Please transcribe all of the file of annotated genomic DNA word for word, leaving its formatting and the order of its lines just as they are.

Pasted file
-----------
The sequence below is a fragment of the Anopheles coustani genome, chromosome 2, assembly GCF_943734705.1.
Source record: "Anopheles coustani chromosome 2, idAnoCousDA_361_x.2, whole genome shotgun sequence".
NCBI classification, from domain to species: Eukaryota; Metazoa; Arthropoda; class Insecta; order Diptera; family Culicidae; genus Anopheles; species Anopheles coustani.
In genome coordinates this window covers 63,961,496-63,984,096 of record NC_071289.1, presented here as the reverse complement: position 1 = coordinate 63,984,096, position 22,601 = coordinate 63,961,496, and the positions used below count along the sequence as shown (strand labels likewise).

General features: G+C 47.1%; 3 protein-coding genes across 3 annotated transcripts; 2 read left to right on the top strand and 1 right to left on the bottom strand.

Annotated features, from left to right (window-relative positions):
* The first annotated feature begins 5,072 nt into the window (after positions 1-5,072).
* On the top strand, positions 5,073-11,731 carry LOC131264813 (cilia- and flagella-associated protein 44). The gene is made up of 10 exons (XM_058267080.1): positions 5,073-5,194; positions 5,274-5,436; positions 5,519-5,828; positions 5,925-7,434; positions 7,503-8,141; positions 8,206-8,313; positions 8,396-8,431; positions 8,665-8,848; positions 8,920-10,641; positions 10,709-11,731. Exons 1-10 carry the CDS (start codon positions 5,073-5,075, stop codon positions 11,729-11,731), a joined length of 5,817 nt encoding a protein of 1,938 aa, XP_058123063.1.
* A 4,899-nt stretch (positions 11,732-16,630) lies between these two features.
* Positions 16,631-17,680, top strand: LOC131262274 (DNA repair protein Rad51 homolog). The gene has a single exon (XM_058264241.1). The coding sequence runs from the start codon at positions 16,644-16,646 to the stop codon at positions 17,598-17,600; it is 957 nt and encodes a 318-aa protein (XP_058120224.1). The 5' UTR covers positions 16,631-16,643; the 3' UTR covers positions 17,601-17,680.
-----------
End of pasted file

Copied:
The sequence below is a fragment of the Anopheles coustani genome, chromosome 2, assembly GCF_943734705.1.
Source record: "Anopheles coustani chromosome 2, idAnoCousDA_361_x.2, whole genome shotgun sequence".
NCBI classification, from domain to species: Eukaryota; Metazoa; Arthropoda; class Insecta; order Diptera; family Culicidae; genus Anopheles; species Anopheles coustani.
In genome coordinates this window covers 63,961,496-63,984,096 of record NC_071289.1, presented here as the reverse complement: position 1 = coordinate 63,984,096, position 22,601 = coordinate 63,961,496, and the positions used below count along the sequence as shown (strand labels likewise).

General features: G+C 47.1%; 3 protein-coding genes across 3 annotated transcripts; 2 read left to right on the top strand and 1 right to left on the bottom strand.

Annotated features, from left to right (window-relative positions):
* The first annotated feature begins 5,072 nt into the window (after positions 1-5,072).
* On the top strand, positions 5,073-11,731 carry LOC131264813 (cilia- and flagella-associated protein 44). The gene is made up of 10 exons (XM_058267080.1): positions 5,073-5,194; positions 5,274-5,436; positions 5,519-5,828; positions 5,925-7,434; positions 7,503-8,141; positions 8,206-8,313; positions 8,396-8,431; positions 8,665-8,848; positions 8,920-10,641; positions 10,709-11,731. Exons 1-10 carry the CDS (start codon positions 5,073-5,075, stop codon positions 11,729-11,731), a joined length of 5,817 nt encoding a protein of 1,938 aa, XP_058123063.1.
* A 4,899-nt stretch (positions 11,732-16,630) lies between these two features.
* Positions 16,631-17,680, top strand: LOC131262274 (DNA repair protein Rad51 homolog). The gene has a single exon (XM_058264241.1). The coding sequence runs from the start codon at positions 16,644-16,646 to the stop codon at positions 17,598-17,600; it is 957 nt and encodes a 318-aa protein (XP_058120224.1). The 5' UTR covers positions 16,631-16,643; the 3' UTR covers positions 17,601-17,680.